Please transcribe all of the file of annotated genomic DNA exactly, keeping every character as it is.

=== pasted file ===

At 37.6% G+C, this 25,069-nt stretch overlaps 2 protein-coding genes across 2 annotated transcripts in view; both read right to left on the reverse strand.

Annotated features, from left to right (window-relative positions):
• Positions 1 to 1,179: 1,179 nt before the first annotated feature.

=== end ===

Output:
At 37.6% G+C, this 25,069-nt stretch overlaps 2 protein-coding genes across 2 annotated transcripts in view; both read right to left on the reverse strand.

Annotated features, from left to right (window-relative positions):
• Positions 1 to 1,179: 1,179 nt before the first annotated feature.